Bros on Broadway

Bros on Broadway: A Bro Reviews the Bro-iest Play Ever, Glengarry Glen Ross

Does our bro want to roll with Al Pacino and his boys in David Mamet’s famously foul-mouthed drama?

[Warning: Glengarry Glen Ross uses the f-word over 100 times in 90 minutes. This review will not compete with that, but it does include explicit language.]

Ramon Lopez
Ramon Lopez

Bros on Broadway has taken on classical french romance, the iconic dramatics of Edward Albee, and contemporary sex farces. This week, the bros get up close and personal with foul-mouthed playwright David Mamet.

TheaterMania welcomes our newest bro, Ramon (aka Ray), a proud TKE fraternity brother, varsity letterman and close quarters combat technician who has a Guggenheim Museum membership. He saw the film adaptation of the play once in school.

BRO: Ramon Lopez II

Age: 30

Occupation: Visual Merchandiser

Bro Credibility: Ray trains religiously in Krav Maga and Mixed Martial Arts. Picks over The New York Times 100% of the time.

Fun Fact: Ray once rescued a woman from being mugged in New York Penn Station by suplexing her attacker. Multiple witnesses have corroborated that this is true.

Show Reviewed: Glengarry Glen Ross

Bro Review

First of all, I’ve read the other “bro reviews” and all the comments about them, and want to say I think there’s a misconception about what a “bro” can be.

Being a bro doesn’t mean you’re stupid, and you don’t have to sound like a Rhodes Scholar to be smart. A bro can be cultured. A friend of mine once tried to pay a cabbie with Kraft Singles because he was blind drunk. (Kraft Singles as in the cheese. Because he was blacked out and thinking cheddar. I can’t make this up.) This same kid can recite the entirety of Shakespeare’s Richard III. I know, I had to spot him for an audition. Having Shakespeare on lock doesn’t make him less of a bro. He is a bro. Bro is a state a mind. Me, I consider myself a Renaissance Bro. I saw the Glengarry Glen Ross movie. To bro or not to bro? Whatever, Alec Baldwin is the truth.

Anyway, Glengarry Glen Ross: Five s***-talking, scumbag real estate brokers–including John C. McGinley [Dave Moss], who delivers the absolute best “f*** you” I’ve ever heard–do the best they can to take money and dignity away from each other and their clients. Bad hair, bad suits and bad language aplenty. A one-star Chinese restaurant and a run down s***hole office act as backdrops while these royal a-holes to verbally spar with one another during their no-holds-barred climb to the top of the sales board.

Full disclosure: I’m a huge Al Pacino fan, and of him in this show. His [Shelly Levene] is not Scarface. He’s a guy with ticks and insecurities who doesn’t know when to hang up the gloves, and when the knockout punch comes it breaks your heart. And the whole show works because every guy up there has the chops to match Pacino.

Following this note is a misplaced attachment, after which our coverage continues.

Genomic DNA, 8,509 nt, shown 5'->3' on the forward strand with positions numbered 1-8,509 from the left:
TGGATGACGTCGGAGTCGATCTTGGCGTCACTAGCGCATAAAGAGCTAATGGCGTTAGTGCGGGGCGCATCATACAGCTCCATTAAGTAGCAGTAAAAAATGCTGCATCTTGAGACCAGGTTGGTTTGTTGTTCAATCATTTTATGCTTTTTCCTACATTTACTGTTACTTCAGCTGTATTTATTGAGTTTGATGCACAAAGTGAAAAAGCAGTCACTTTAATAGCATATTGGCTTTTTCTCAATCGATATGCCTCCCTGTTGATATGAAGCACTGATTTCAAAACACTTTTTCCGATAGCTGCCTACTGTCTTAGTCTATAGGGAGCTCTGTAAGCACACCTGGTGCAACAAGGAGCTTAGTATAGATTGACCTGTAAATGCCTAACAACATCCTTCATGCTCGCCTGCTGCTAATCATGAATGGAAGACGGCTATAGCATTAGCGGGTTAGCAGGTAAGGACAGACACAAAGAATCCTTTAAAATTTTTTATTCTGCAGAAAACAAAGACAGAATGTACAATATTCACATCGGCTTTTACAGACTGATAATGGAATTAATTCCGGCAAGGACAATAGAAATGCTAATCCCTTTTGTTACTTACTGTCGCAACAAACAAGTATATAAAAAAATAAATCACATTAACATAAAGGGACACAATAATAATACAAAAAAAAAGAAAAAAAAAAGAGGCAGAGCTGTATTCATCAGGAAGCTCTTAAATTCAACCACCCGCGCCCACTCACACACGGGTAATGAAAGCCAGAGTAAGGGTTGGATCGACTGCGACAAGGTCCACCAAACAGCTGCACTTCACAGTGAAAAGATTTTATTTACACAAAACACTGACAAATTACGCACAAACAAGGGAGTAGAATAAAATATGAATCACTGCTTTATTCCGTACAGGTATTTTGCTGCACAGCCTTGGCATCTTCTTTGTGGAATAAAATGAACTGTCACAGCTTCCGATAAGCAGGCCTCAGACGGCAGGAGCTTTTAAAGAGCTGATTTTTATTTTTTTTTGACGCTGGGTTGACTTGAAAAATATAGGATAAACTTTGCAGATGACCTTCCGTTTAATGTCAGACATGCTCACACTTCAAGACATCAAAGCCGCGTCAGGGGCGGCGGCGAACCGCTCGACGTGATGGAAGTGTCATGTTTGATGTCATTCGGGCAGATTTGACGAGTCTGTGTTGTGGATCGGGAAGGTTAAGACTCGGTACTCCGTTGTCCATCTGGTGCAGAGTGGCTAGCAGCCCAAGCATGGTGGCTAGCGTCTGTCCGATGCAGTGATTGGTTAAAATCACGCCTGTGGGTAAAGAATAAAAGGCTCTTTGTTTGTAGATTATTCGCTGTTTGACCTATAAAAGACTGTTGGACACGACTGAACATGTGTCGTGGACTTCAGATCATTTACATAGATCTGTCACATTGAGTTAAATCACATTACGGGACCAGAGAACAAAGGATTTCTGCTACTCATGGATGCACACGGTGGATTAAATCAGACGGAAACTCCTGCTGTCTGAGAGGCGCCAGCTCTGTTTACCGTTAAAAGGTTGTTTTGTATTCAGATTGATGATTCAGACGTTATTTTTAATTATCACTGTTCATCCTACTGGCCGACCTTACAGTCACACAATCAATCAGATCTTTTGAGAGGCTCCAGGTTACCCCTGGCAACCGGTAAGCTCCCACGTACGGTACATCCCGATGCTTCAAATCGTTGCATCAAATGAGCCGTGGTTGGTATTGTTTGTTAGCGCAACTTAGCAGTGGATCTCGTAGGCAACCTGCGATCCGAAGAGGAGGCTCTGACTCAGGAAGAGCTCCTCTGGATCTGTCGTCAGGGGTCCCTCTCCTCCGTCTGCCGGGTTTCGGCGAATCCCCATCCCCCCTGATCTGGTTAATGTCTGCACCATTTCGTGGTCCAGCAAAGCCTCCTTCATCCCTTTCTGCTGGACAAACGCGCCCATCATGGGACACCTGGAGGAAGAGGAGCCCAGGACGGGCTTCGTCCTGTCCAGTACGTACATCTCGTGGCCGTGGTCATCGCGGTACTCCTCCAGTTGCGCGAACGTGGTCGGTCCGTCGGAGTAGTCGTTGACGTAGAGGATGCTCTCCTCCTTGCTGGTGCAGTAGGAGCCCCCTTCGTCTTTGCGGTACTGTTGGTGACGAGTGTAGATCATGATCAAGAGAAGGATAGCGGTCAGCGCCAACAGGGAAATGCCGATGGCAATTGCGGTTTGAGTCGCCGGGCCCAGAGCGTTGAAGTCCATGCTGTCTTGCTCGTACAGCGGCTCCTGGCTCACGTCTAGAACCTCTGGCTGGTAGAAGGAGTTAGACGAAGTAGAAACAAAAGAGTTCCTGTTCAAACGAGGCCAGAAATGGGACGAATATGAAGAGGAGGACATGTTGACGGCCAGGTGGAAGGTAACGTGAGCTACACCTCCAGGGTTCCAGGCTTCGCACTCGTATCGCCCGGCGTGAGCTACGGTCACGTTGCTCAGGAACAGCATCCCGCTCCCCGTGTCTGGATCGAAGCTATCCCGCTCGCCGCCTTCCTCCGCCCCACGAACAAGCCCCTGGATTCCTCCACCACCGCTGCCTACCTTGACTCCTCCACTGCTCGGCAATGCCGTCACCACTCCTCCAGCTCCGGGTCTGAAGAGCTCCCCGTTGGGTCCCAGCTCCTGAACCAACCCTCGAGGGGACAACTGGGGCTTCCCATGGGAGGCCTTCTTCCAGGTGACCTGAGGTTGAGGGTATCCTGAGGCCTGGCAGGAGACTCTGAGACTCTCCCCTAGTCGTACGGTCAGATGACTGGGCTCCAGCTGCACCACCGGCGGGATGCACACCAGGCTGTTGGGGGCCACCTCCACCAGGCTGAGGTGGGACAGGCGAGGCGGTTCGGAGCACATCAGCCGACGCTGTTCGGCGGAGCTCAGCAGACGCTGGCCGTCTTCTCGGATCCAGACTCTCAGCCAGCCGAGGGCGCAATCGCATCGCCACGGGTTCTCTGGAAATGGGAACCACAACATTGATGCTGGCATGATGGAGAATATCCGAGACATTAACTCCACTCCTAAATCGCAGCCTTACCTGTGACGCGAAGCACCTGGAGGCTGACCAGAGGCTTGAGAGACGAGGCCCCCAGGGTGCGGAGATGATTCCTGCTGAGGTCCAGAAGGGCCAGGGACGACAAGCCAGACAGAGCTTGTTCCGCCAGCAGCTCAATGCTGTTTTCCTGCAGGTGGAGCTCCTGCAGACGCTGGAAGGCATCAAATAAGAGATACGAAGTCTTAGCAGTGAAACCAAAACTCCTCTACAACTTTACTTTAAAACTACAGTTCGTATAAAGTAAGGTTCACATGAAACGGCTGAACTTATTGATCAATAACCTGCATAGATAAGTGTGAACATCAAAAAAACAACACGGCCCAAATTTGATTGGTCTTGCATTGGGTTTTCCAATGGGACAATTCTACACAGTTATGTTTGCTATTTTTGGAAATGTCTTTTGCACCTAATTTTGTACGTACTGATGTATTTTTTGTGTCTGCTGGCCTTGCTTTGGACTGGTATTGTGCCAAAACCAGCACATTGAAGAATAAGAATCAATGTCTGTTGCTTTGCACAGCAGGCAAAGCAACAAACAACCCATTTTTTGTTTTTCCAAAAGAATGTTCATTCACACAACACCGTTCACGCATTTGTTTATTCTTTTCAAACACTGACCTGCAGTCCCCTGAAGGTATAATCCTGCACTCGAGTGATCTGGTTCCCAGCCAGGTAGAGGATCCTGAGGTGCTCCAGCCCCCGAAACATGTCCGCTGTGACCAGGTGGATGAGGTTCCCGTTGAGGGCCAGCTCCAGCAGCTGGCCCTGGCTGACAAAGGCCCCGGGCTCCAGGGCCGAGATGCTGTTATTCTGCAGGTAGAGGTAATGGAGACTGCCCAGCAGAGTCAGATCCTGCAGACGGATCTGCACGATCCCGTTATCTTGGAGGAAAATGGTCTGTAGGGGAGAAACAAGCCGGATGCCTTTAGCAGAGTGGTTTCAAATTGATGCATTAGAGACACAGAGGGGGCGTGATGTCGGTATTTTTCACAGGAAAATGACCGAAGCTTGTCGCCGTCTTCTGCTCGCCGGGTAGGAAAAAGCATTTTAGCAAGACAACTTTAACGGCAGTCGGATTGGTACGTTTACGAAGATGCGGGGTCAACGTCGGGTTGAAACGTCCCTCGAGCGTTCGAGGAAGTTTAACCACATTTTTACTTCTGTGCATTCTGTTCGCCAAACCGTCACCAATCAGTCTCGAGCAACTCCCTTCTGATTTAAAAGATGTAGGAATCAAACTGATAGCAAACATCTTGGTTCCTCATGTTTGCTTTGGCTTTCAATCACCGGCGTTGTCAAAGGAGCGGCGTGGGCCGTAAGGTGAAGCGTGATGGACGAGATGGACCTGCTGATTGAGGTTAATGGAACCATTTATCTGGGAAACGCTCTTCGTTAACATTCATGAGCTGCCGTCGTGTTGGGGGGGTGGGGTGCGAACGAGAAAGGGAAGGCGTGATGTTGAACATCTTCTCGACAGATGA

I know people go in to see Pacino, but I bet they leave remembering Bobby Cannavale–and he’s doing his thing right now, because when you start Googling him, his name jumps up before you finish typing it. I knew him from that wrestling movie Win Win with Paul Giamatti, where he plays THE ULTIMATE BRO (Netflix it, it’s awesome) as a bitter divorcee who weasels his way into an assistant coaching job. Here, he plays the slickest shark, Ricky Roma, who is a glimpse into the reason the stock market crashed in 2008. He’s a true wheeler-and-dealer who’s having the time of his life doing what he does.

I kind of hope Bobby Cannavale is just playing himself, because I want to believe he’s that cool.

And watching his hairdo come apart is f***ing amazing.

Al Pacino in <i>Glengarry Glen Ross</i>
Al Pacino in Glengarry Glen Ross
(© Scott Landis)

The play is basically a five-man pissing contest. For example, Williamson [David Harbour] is made to look like the office bitch. Everyone gives him heat, and Ricky Roma calls him “you f***ing child.” (Epic burn.) But in truth, Williamson has them by the balls–they need him to make sales. He even tells Pacino, “I just don’t like you,” then holds him over the coals for a lousy $70 bucks. So Williamson has power–he’s the antagonist (S.A.T. word, baby!) in a room full of bad guys. And there is no good guy, really. They all say they are “good men,” or things like “you’re a good man,” but impress each other by screwing people over.

The only good guy is the one who eventually says he hates his job, because at least he’s over it.

I know Pacino and Cannavale are the big men in this show, but when I say the cast has chops I’m also talking about Jeremy Shamos [James Lingk], who literally looks like he’s coming in from the rain in one scene where he has to make the un-manliest call ever. He is pitiful in a room full of giants, which ain’t easy. And Richard Schiff’s [George Aaronow] freak-out over a cop treating him like s*** is legendary. That meltdown is so legit. I have to think my man is offstage getting himself good and worked up so he can come out and start throwing crap like that for real.

I heard people saying 90 minutes at $300 a ticket for Glengarry Glen Ross is crazy. And it is expensive, there’s no getting around that. But you do have to think of quality. It costs more to see the Yankees play than the Brewers, you know? You could also pay $300 to see a two-hour [plus] piece of [expletive deleted] like Spider-Man. How do you want to spend your $300, really? I’d ask what Ricky Roma would do, but he’d just take his money, buy an 8-ball of blow, do it all, go to that crappy Chinese restaurant, order a lot of food, and then not eat any of it.

Bottom line, I would recommend this show–it’s funny and brutal. That said, if you don’t like David Mamet, this won’t change your mind. But if you don’t like David Mamet, you shouldn’t be buying tickets to Glengarry Glen Ross, “you f***ing child.”

Featured In This Story

Glengarry Glen Ross

Closed: January 20, 2013